Check out “Why Older People are Vulnerable to Fraud & How to Protect Them, a February 2017 New York Times article that describes the ways older adults are susceptible to fraudulent phone calls and offers, especially when it concerns investments. It also makes suggestions about what people who get entangled in these offers can do. The report shares a study conducted by AARP.
Just about everyone receives telephone calls asking them to use their money to do something. The trick as one ages, I believe, is to avoid making any initial decision over the telephone and to be fairly abrupt or rude — or just hang up — when answering the phone and discovering that a caller is attempting to sell something. The problem is, most of the elders in my life would never think of being rude — it is not a part of their personal DNA.
Most Interesting Findings
- Both strangers and familiar people can attempt to steal from older adults.
- You can check the background of any person who claims to be a broker before doing anything with that person.
- People who are most susceptible to fraud may be people who make repeated decisions on their investments.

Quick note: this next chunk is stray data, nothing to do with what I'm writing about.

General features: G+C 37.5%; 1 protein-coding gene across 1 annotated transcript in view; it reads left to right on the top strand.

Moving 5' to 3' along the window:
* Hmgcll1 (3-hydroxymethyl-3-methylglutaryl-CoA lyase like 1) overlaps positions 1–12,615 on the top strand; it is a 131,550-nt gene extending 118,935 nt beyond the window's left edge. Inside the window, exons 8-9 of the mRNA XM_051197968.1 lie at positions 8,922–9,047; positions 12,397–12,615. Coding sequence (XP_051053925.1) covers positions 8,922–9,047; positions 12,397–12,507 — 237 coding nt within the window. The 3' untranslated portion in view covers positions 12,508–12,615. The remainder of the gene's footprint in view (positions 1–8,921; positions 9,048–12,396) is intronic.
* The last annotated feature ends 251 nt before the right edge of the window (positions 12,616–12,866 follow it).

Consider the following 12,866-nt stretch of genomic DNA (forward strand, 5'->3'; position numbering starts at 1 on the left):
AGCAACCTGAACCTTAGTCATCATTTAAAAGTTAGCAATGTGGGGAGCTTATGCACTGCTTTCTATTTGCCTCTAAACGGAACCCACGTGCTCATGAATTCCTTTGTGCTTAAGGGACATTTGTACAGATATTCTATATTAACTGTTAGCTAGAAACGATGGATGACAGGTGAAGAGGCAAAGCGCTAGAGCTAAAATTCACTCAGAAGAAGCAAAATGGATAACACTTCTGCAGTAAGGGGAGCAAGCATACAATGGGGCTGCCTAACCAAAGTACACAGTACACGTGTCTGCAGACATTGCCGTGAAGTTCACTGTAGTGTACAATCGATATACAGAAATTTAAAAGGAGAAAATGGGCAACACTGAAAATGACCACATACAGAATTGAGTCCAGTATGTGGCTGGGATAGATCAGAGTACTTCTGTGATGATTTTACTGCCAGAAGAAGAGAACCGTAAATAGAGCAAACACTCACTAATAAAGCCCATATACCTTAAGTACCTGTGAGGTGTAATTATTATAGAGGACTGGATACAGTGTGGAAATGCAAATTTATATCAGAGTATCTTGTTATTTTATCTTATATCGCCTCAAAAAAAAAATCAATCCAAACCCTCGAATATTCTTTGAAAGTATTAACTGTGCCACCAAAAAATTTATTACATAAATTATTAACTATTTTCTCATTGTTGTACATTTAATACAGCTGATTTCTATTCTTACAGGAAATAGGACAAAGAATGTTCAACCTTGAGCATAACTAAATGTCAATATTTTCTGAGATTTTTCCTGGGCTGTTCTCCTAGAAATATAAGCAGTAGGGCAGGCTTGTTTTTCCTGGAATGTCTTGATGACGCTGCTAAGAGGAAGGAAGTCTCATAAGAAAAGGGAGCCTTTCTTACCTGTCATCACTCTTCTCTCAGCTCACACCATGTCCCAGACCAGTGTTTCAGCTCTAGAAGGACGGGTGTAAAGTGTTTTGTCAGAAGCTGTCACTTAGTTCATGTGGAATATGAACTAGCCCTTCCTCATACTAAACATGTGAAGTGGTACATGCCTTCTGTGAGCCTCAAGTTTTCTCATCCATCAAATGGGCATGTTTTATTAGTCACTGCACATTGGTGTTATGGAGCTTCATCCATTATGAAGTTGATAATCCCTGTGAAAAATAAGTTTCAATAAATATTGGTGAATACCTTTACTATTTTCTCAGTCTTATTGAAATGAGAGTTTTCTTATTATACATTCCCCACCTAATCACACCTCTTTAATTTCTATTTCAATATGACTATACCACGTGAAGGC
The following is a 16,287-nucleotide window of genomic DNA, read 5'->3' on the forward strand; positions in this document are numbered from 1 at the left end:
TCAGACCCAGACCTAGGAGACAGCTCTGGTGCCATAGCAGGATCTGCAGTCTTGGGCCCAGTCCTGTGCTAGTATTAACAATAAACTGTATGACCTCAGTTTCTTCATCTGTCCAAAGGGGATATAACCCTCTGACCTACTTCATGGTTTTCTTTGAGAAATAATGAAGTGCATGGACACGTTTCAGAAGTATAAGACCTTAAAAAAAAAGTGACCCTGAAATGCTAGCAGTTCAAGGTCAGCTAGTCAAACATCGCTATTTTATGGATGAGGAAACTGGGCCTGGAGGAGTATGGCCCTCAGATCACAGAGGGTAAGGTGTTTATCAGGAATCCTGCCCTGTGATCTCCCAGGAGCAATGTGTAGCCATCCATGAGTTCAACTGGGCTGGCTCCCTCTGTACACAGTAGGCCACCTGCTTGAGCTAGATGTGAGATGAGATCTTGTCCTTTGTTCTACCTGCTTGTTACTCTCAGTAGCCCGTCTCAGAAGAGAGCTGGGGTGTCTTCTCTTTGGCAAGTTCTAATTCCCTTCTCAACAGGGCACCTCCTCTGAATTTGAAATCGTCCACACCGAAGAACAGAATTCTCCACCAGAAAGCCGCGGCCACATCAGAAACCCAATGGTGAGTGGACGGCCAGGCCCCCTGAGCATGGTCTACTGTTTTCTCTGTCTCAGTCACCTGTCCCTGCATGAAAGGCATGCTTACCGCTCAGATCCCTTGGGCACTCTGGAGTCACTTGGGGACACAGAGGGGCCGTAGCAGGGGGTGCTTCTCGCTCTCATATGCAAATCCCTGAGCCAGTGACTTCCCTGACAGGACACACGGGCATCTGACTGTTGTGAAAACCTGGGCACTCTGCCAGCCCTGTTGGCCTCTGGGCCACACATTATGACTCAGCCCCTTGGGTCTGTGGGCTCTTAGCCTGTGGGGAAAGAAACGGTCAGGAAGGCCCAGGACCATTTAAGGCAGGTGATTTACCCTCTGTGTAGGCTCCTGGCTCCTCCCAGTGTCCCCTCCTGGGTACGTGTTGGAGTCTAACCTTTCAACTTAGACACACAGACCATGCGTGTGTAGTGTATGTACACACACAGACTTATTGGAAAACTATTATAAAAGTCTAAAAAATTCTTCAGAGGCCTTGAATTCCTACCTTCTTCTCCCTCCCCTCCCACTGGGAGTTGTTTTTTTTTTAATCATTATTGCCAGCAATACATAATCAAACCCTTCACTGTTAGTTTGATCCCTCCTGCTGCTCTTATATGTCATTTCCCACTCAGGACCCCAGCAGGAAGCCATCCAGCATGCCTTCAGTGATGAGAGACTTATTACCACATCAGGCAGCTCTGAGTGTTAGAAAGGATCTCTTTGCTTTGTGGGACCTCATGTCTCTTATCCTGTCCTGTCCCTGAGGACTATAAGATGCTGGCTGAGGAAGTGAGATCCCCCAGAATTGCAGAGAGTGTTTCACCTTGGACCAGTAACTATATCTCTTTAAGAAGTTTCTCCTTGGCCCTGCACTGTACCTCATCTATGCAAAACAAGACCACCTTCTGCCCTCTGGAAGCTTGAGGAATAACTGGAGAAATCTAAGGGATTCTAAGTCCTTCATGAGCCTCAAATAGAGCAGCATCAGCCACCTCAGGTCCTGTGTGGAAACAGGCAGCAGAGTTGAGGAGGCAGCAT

I’ve found that at my home and at my parents’ home, questionable calls — whether investment fraud, hard sell, or merely scams that try to steal money — come in at the rate of three or four per day. It’s incumbent on adult children to talk about these issues with their parents and practice phone strategies — before a problem happens. Check out my post Aging Parents & Telephone Fraud — Five Rules That Protect, which includes a printable PDF.
Other AsOurParentsAge Blog Posts About Telephone Fraud
Thank you Marti for posting this. I have been researching lately for these kinds of concerns and I’ve come across your blog. True enough that there are a lot of scams and fraud nowadays that can put you at large risks and potential danger. Not only that they can steal assets and a few wealth, but they can pose great danger to our lives.
This is highly important to regard. Thanks!
Some of these scammers have nearly fooled me – and I recently caught my wife reading her credit card number off to a random stranger on the phone who claimed to be from fraud prevention. Obviously we cancelled the card – but if we’re getting duped into this stuff, what’s going to happen to our parents as they reach that age where your mind starts to slip?
It’s incredibly sad that people would prey on the most vulnerable in our society especially if they don’t have the greatest grip on technology, but it’s definitely something that can happen to the best of us as well. Thanks for bringing it to attention in your article!